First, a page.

I have battled depression and anxiety for quite some time and for the most part each day gets better and better. There are those moments that creep upon one who have experienced mental and emotional struggles before; sometimes we can stop it in its tracks and other times it hits us before we know it. Depression, in particular, is a tricky sensation. Unlike anxiety which characterized by obvious feelings of heightened overwhelm, depression mimics natural physiological occurrences such as fatigue, hunger, and/or boredom. Everyone experiences it differently and there are various triggers from poor nutrition and hormonal shifts to traumatic or transitional life events. Then, there’s the sensation of peace which is just as complex to the untrained mind which probably speaks to most of us in the Western world.
Having experienced both, the onset can be quite similar. Like depression, peace may look different from person to person and may even be misunderstood by people around us. Recently, I was facing an emotion I thought was negative somehow, although I knew it was not sadness nor anger. It was not joy as I could also describe myself as feeling detached; oddly careless of what my responsibilities were in that moment but without animosity. It took a mentor of mine – who happens to be Buddhist – to explain it to me best as I grasped for answers from anyone who could help me. He told me it was peace and when I told him I assumed peace to be more joyous, he said:
“Peace is peace. As such it is neutral. Still. Quiet. Otherwise it is joy. It is a myth that we need to be having euphoria to be at peace. Joy is not emptiness. It is biased. We like it better because it feels better, but it should never be considered sunyata. Notice how having no emotion can leave us with the sense that something is wrong. This is mental bias as well – that the only valuable state of mind is euphoric or happy. All states of mind are equally valuable including pain, maybe, especially pain. We have a tendency to be mentally lazy and only want to eat ice cream in our minds every day, but that is not inherently healthy. The ability to be with what is with no responsive emotion and yet full awareness is the highest state of mind.”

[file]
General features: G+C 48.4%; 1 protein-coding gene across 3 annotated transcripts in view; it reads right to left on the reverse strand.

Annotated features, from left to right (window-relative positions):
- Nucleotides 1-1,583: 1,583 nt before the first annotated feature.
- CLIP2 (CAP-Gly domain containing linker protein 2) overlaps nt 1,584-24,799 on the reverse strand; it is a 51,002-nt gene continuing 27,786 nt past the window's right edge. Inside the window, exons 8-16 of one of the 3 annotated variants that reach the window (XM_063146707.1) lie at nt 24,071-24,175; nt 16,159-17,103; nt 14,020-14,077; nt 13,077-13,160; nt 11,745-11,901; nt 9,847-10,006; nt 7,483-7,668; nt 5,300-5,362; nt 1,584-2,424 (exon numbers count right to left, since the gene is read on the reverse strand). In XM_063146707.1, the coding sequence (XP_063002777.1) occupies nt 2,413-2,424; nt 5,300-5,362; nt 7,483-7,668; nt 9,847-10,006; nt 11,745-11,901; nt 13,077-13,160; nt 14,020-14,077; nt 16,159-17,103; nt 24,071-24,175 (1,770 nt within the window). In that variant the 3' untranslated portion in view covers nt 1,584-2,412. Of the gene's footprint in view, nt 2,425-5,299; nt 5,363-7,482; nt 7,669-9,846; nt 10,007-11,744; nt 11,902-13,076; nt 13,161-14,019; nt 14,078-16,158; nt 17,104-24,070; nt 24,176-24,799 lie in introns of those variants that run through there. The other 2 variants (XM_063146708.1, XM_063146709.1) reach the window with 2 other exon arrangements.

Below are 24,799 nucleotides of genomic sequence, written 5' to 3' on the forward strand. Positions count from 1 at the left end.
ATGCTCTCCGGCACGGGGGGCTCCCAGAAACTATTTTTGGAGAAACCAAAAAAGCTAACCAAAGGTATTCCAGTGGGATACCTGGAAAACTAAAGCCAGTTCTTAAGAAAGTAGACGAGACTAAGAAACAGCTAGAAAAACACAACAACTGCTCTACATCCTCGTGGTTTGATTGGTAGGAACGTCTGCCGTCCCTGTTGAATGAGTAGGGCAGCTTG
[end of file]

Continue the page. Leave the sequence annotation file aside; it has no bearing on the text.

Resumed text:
I admit, it was a difficult concept to accept when just before someone suggested it was depression. I agreed to that notion as it was the closest I perceived to being right at the time but the truth is, it didn’t fully sit with me either. Then, I thought about my mentor’s comment for a couple of more days and finally it started to resonate. Indeed it was peace! Worldly things had little value to me in that moment of the present. All I cared about was being and not even my husband could fully have my attention. That may sound wrong, but from a spiritual and even natural standpoint, there are some happenings inside of us that are simply impossible to share. We must have them on our own just as our loved ones will have theirs without us.
Now, I still emphasize the importance of monitoring our well-being. However, I realize that I should not always assume a fault in my psychology when I lack joy. Not every moments requires feelings that we perceive as positive, nor is it realistic. Going forward, I will keep in mind that the foundation to having consistent well-being is to just be from time to time. Nothing more. Nothing less.